Nov. 28, 2023
Last week we looked at how things were progressing at the mid-way point of the Victorian grass pollen season in Melbourne and Geelong. This week, we’ll review the season across regional Victoria (and even into southern NSW).
Cumulative grass curves for Churchill, Hamilton and Albury for the 2023 season so far. For the last five years at Churchill and Hamilton (2018-2022), the heaviest (red), lightest (green) and average (grey dash) seasons are shown for comparison. Bottom right shows Victorian rainfall deciles for October 2023 (map image provided by the Australian Bureau of Meteorology).
In last week’s report we used the cumulative grass pollen curves for Melbourne, Burwood and Geelong to track progress of the 2023 grass pollen season.
While Melbourne’s 2023 curve was tracking close to the 5-year average, Burwood’s curve was above the previous heaviest season and Geelong’s curve below the previous lightest season at these two sites since 2018.
That looks like a west-to-east trend, with the grass pollen season getting heavier as you head east. The Country Fire Authority’s map of grassland curing for Victoria supports this trend, with drying of the grasslands (curing) being more evident to the west of Melbourne than to the east.
This week, we’ll extend this by comparing the grass pollen seasons at our most easterly and westerly monitoring sites: the sites in beautiful Hamilton, which is west of the Grampians, and in the equally charming Churchill in the Latrobe Valley.
Like Melbourne and Burwood, Churchill and Hamilton both recorded very early starts to the season with the first day of monitoring, October 1, also being the first high or extreme grass pollen day.
High and extreme grass pollen days are our worst days for hay fever and asthma.
Since then, Churchill has experienced an above average number of high and extreme days (16) while Hamilton’s has had a more typical number of these days (8).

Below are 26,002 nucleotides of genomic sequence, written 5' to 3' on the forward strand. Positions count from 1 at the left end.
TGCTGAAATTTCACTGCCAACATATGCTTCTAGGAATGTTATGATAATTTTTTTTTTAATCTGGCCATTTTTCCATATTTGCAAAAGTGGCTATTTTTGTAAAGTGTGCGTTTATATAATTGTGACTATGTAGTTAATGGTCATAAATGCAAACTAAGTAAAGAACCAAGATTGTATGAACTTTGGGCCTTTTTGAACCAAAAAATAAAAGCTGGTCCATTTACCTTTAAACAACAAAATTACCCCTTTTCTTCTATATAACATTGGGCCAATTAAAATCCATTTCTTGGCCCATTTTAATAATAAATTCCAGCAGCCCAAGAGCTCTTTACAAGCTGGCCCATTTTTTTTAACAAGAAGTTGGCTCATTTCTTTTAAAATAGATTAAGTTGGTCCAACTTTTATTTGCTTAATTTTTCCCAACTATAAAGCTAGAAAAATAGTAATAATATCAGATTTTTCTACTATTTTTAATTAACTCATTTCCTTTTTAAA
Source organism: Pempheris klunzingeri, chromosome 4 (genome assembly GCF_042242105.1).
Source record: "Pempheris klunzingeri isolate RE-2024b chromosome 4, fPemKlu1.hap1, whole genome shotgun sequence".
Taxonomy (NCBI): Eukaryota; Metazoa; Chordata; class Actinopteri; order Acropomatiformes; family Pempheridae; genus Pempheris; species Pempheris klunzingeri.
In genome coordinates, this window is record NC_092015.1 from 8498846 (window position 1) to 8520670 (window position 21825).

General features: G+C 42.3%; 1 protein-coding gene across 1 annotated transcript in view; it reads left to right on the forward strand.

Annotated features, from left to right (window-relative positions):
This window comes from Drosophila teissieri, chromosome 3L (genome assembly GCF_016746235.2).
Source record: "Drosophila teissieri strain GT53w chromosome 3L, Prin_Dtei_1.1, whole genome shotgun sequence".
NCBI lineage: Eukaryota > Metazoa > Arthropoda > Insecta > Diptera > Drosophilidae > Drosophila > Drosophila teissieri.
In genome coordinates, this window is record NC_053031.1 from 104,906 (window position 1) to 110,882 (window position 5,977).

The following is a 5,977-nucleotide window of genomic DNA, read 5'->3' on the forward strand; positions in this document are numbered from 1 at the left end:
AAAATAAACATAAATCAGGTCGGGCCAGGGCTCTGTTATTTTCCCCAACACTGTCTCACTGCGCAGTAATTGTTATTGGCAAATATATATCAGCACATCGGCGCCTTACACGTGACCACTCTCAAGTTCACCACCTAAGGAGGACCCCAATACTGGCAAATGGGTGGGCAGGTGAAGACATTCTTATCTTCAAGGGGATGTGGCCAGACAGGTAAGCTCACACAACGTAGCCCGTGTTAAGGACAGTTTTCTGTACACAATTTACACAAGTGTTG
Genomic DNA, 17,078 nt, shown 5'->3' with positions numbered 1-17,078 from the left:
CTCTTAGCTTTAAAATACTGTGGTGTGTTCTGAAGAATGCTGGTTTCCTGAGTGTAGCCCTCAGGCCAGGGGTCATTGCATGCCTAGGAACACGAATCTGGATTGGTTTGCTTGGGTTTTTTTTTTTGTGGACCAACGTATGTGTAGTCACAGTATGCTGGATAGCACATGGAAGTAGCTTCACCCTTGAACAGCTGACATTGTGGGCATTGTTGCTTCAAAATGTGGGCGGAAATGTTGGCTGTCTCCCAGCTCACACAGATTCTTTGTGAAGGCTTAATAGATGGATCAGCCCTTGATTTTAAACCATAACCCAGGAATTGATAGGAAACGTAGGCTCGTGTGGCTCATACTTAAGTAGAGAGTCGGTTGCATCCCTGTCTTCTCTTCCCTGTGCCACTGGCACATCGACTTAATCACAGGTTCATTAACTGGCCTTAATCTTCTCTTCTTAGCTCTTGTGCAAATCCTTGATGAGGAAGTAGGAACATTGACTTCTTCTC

But then, the graph for Hamilton shows that there’s not been much of a difference between the seasons over the last five years, with the cumulative curves for the heaviest, lightest and the average season all lying on top of one another until mid-December when they start to diverge.
Moving to Churchill, so far, the 2023 curve is sitting just above the 2020 curve, which is the heaviest season at this site since 2018.
What’s driving this trend for a heavier season as you move east? As shown in today’s map, this is most likely due to rainfall, particularly the above average rainfall that fell over Gippsland in October.
By helping sustain the growth of pasture grasses, the October rainfall has delayed the onset of grassland curing and resulted in a heavier grass pollen season in the state’s east.
Today’s final graph might not look like much but it’s the first data coming from our new monitoring site in Albury, just across the border in NSW.
Established with the support of the Albury City Council, this site began operating on October 24.
What’s remarkable is that the Albury site has already recorded twice as much grass pollen as Melbourne, even though monitoring started three weeks later.
The Albury site fills the large gap that existed in our monitoring network between Canberra and Dookie and is our first in the Riverina, an area that’s known to experience episodes of thunderstorm asthma.
Forecasts for Albury-Wodonga are available on the Melbourne Pollen app and website.
We’ll update you again in our end-of-year season wrap up or as any new information comes to light.
In the meantime, keep checking the Melbourne Pollen app and website for the latest information.